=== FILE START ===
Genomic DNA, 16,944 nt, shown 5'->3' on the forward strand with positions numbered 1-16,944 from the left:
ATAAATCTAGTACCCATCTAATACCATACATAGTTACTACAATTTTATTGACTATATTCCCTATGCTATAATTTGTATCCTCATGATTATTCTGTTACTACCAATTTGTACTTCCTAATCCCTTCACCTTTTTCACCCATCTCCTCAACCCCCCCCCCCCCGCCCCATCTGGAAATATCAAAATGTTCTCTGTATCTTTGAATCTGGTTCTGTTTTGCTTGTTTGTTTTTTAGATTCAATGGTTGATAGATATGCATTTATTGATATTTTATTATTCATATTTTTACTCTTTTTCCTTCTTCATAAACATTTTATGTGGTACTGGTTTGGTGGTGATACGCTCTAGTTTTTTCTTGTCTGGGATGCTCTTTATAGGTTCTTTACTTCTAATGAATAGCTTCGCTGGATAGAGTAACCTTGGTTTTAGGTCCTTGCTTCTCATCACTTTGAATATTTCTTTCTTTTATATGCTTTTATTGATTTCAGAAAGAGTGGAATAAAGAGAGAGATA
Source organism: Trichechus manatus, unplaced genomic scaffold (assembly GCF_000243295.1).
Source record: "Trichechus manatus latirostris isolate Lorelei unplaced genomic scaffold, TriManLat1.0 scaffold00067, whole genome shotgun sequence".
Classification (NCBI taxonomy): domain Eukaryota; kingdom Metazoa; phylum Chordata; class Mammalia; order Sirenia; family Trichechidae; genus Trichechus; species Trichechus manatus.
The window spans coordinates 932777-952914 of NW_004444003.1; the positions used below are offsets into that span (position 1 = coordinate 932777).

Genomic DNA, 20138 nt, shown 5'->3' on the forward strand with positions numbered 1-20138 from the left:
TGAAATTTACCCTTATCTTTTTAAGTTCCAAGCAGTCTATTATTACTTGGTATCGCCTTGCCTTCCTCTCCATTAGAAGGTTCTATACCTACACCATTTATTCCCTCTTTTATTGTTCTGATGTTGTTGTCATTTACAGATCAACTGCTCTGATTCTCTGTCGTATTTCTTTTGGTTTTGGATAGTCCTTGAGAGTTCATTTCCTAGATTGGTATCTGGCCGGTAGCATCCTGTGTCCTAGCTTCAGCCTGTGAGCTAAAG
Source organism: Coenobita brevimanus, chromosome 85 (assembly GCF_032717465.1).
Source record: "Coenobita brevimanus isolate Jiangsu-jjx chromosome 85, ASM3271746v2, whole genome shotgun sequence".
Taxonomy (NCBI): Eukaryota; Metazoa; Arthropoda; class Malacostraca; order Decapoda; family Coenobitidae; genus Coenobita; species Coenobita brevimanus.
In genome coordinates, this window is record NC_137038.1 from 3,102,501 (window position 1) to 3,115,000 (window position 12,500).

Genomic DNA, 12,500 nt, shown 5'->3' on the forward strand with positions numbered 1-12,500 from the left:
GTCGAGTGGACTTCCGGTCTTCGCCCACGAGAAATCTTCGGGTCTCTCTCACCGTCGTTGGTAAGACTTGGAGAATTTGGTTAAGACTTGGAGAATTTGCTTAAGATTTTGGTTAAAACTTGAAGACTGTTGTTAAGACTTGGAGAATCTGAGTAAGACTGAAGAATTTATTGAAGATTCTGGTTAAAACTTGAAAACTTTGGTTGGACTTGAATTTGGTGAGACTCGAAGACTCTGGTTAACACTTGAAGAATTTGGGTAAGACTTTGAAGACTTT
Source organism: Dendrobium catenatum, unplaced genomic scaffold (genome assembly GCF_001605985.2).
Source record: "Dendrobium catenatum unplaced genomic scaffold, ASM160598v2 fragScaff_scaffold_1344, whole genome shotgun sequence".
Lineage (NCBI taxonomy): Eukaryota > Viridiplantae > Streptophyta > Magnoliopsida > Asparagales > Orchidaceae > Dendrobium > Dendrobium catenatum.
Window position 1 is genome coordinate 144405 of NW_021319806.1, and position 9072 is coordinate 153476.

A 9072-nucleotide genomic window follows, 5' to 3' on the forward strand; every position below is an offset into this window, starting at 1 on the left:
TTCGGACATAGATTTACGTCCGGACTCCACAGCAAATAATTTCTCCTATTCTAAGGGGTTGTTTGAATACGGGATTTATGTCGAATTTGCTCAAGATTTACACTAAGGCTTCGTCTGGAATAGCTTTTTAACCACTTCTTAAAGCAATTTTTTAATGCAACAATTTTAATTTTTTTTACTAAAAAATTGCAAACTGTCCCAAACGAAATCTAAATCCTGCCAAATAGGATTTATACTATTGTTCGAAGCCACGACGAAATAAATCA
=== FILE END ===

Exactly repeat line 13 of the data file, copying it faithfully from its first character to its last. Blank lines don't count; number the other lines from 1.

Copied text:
Genomic DNA, 12,500 nt, shown 5'->3' on the forward strand with positions numbered 1-12,500 from the left: